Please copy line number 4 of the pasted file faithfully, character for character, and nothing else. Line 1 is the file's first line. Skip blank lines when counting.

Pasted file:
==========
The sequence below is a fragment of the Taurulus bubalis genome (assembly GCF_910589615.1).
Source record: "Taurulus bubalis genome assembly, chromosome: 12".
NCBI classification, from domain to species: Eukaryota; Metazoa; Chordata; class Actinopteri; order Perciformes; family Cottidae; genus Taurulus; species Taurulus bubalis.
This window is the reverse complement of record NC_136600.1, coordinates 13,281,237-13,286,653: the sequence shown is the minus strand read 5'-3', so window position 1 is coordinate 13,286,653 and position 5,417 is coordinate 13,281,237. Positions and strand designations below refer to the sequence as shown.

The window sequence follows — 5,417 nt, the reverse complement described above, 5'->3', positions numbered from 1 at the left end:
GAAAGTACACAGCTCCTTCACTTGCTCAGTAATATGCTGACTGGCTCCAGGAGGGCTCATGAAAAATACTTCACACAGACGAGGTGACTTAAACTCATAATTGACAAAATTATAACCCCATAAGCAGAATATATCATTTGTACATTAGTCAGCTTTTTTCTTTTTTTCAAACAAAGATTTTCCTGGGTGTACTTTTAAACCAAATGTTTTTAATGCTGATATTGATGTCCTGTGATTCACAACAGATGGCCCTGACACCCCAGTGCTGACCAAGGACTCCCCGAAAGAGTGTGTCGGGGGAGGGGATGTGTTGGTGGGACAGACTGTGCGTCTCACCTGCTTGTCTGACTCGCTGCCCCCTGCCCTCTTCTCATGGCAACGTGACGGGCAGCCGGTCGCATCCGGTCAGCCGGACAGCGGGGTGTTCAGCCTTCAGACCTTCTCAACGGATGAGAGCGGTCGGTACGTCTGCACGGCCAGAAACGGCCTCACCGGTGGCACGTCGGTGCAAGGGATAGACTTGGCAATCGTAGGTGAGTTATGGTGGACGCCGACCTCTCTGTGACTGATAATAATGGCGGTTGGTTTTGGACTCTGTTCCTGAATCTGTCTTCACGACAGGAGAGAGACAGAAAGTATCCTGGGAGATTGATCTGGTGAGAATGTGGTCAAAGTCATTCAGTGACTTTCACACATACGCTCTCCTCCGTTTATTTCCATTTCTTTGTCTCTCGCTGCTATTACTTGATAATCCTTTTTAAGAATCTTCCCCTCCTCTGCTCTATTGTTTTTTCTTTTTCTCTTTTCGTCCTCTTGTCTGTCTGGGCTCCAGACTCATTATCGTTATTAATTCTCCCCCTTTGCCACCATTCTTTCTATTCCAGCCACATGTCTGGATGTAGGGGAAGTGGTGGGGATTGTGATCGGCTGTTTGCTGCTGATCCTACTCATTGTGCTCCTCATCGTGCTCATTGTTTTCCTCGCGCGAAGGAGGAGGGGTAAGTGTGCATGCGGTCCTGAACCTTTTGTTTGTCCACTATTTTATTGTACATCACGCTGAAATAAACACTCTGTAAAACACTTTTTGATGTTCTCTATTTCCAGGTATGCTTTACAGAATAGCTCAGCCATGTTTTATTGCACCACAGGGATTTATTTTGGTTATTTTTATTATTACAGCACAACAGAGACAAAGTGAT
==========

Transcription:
This window is the reverse complement of record NC_136600.1, coordinates 13,281,237-13,286,653: the sequence shown is the minus strand read 5'-3', so window position 1 is coordinate 13,286,653 and position 5,417 is coordinate 13,281,237. Positions and strand designations below refer to the sequence as shown.